Similarly, we can see how mainstream feminism has failed through the fact that many Black and ethnic minority women do not even want to identify as feminists. Alice Walker recognised this when she defined herself as a womanist, and many women of colour feel more comfortable with this label because it is truly reflective of their experiences. The reaction of White feminists to womanism perfectly demonstrates our inability to understand. While some White feminists have attacked womanists for creating divides between women, others have rushed to identify themselves as womanists too or intersectional feminists. This is no doubt done with the best intentions, but it perfectly, and rather ironically, demonstrates how White Privilege operates within mainstream feminism. Firstly, by denying that there are divisions between women denies the experience of Black and ethnic minority women and completely ignores the fact that it was White women that first created the divides between us. Secondly, by rushing to identify with women of colour, we actually take over space that is created specifically by women of colour for women of colour, as womanists like Trudy from Gradient Lair have pointed out.
How can White feminists fight against sexism and racism in a way that is inclusive of all and reflective of the reality of gender struggles? Rather than invading their space, why not recreate our own to be more inclusive? Why not redefine what it means to be a feminist by centring the debate on how racism and sexism intersect over the experience of women of colour? Why can’t we redefine what it means to be feminist?
White feminists need to recognise that mainstream feminism is actually “White feminism” and start challenging that. We need to start calling each other out by ensuring that, when we speak about feminism, when we write about feminism, we include other women’s experiences. We must recognise that the dynamics of race create a completely different experience of sexism for women of colour and that the so-called solidarity of “womanhood” is impeded by racism.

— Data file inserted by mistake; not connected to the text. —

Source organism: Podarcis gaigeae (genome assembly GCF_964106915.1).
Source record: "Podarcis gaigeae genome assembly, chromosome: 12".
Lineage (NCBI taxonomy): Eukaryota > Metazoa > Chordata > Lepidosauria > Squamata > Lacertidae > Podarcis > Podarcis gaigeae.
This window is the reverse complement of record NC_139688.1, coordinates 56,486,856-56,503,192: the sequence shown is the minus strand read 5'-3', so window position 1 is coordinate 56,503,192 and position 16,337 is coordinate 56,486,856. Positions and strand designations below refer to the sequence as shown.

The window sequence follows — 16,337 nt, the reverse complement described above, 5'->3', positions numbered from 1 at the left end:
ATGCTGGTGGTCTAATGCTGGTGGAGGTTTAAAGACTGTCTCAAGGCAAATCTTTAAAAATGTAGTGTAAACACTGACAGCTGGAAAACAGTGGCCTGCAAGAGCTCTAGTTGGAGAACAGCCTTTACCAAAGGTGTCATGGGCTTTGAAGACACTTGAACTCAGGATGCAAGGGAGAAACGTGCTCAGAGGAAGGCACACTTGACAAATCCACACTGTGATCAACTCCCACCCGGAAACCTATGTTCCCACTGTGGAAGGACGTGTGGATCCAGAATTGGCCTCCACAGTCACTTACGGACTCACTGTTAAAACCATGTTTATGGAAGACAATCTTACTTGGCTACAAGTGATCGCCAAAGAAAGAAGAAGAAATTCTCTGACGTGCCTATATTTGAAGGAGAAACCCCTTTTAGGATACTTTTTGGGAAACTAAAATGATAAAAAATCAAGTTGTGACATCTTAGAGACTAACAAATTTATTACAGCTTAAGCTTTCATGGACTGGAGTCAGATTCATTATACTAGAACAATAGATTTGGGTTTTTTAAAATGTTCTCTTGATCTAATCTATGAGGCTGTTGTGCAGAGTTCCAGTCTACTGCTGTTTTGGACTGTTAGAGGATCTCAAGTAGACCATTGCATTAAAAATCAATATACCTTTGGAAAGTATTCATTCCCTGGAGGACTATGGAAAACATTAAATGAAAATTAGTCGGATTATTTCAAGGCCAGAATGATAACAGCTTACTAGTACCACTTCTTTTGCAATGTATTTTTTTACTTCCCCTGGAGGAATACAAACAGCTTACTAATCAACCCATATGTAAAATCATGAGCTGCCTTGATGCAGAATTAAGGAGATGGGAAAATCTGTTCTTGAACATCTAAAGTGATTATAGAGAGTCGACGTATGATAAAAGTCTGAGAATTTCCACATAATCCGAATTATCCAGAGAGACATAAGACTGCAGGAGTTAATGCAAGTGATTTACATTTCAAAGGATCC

Secondly, we need to listen – to Black women, Asian women, Native American women, Romani women. We need to listen to their experiences of feminism and take on board what they are saying, without immediately becoming offended or self-defensive. The thing about “structural” is that there is no “I” in it. Just because you yourself do not believe you are actively racist or sexist, does not exclude you from being a part of overarching social structures that make you an unwitting accomplice. Listening is the simplest solution, but the hardest thing to do effectively. It is hard to accept honest feedback; to hear that what you thought was helpful or necessary is, in fact, not at all.
Finally, we must also act on what we hear. When considering how to be an effective ally, many people suggest that to “shut up and listen” is the best thing White people can do. I do not agree with this; I think it should be, “Shut up, Listen, then speak.” Shutting up entirely only perpetuates the racial and sexist structures of the societies we live in. After self-reflection and listening, I do believe that White people can speak out and must speak out. We must do it with care, and with awareness of the uncomfortable position we are in, but we should still do it.
Similarly, while White women should not be the leaders of feminism that does not mean we should be silent. Rather we should speak more, and more effectively. We should speak about how unacceptable it is that mainstream feminism has become synonymous with “White”; we should speak about how, as White people, we too are angry that we live in a society that oppresses others just on the basis of their skin; how angry we are that we play an unwilling, often unconscious role in this oppression; we too should start exposing the racist and sexist structures that underlie every element of our societies.
The fact that we are part of the problem makes it all the more necessary for us to add our voices in support of others. I do not know how exactly to continue from here. My next steps will be to continue calling out myself, and to continue listening and speaking out at the injustices that. And I hope that others, especially White feminists, will do the same to create a better and more effective discourse on feminism.